Leave a comment and let us know how you’ll use this strategy in your class.
Have an idea for a strategy? Share it with us by completing this form and we’ll feature you!
Visual or graphic note taking, also called Sketchnoting, is gaining greater popularity as a strategy for increasing engagement in lectures, seminars and video presentations. When sketchnoting, learners use visual means to analyze information, make comparisons and develop analogies to better understand and communicate what they’ve learned. This requires higher level thinking. It is also directly related to Robert Marzano’s research on the significant positive affects that nonlinguistic representations have on student achievement.
Materials: sketchpad and pencil OR iPad/tablet and stylus
Special Note: Be sure to watch the corresponding video vignette to see a Sketchnote being created. This will help you understand the process better.
1.Gather tools for students to use while Sketchnoting. A low-tech option is a standard sketchpad and pen. For a high-tech option make iPad(s) or other tablet(s) and a stylus available. Make sure the tablets have some kind of drawing app installed. Sketches (free) or ProCreate (paid)
2.Teach students basic techniques for Sketchnoting, such as creating containers for information, arrows & lines, text and basic graphic shapes. Some examples are shown in the PDF version of the strategy. Consider providing the following image as a handout for students to use as a reference!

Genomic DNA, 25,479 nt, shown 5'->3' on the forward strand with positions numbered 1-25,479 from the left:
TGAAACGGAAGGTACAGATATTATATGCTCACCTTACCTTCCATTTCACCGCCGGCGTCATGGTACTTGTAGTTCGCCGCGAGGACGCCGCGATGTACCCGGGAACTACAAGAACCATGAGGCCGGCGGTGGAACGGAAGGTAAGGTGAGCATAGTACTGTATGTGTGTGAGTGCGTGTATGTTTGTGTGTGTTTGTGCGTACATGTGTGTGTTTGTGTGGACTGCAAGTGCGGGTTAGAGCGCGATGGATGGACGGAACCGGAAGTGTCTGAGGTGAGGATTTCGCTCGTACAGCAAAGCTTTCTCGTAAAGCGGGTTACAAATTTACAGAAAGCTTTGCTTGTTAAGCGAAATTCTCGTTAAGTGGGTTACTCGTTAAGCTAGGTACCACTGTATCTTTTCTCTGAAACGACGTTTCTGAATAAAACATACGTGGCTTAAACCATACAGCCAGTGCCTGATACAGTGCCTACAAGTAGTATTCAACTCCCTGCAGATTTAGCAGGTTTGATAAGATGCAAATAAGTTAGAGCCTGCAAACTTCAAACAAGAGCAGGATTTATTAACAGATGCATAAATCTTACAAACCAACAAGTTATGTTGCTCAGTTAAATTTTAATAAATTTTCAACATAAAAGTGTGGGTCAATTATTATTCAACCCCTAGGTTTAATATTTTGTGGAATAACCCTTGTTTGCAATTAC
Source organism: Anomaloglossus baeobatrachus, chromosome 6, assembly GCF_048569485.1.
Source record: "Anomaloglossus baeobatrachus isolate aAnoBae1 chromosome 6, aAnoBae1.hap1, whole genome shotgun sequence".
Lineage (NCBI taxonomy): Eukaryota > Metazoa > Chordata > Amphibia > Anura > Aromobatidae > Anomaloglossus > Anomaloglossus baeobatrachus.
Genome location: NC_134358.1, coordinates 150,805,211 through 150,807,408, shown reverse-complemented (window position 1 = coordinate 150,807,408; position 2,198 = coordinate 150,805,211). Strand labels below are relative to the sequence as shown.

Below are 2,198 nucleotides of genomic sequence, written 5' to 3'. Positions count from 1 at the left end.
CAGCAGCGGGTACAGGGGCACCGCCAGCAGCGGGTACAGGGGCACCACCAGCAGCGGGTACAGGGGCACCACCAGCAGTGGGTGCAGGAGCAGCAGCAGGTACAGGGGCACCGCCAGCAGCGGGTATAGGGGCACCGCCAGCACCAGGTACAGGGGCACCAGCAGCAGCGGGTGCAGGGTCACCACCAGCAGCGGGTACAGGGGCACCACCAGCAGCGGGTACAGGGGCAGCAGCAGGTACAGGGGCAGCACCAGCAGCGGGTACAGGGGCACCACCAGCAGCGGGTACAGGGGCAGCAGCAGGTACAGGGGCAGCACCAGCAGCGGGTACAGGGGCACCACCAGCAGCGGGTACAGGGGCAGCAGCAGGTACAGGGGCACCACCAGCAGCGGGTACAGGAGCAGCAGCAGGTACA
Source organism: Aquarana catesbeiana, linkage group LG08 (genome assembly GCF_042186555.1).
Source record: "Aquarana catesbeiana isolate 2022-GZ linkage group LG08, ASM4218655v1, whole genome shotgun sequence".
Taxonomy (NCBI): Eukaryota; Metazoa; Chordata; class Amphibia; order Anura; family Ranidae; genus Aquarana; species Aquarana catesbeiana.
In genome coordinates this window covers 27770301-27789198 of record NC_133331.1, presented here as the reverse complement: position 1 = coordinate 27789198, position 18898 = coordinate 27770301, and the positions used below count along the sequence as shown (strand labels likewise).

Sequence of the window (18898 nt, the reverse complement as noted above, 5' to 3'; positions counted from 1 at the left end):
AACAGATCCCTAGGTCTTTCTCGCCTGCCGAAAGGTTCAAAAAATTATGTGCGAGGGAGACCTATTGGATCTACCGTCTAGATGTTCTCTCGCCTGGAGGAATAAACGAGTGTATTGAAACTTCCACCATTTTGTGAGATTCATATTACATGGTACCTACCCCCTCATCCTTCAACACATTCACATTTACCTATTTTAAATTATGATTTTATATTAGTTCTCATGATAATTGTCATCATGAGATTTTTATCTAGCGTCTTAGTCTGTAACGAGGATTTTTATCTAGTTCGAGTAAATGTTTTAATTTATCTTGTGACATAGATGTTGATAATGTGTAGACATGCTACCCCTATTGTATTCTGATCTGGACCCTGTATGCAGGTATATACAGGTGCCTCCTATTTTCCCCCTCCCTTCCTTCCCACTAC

Creating Sketchnotes is a fun and interesting way to engage students in synthesizing information. With practice students will become more adept at providing visual interpretations of what they’ve learned and while also honing their ability to synthesize and analyze information.
Tips for effective Sketchnotes include:
1.Section the drawing surface into logical chunks of time (for example, four quarters for an 4-minute long video)
2.The less students think about their drawing skills, the better the result.
3.Illustrations are great to make the Sketchnote engaging and more meaningful, but it’s more important to get the essence of the conversation by creating a structure that helps explain the story of the information the Sketchnote has captured.
4.Encourage students to stop and listen from time to time. This will help them focus on summarizing information rather than recording everything word for word.
Access all strategies by visiting the SOS Content Collection in the Professional Development section in Discovery Education.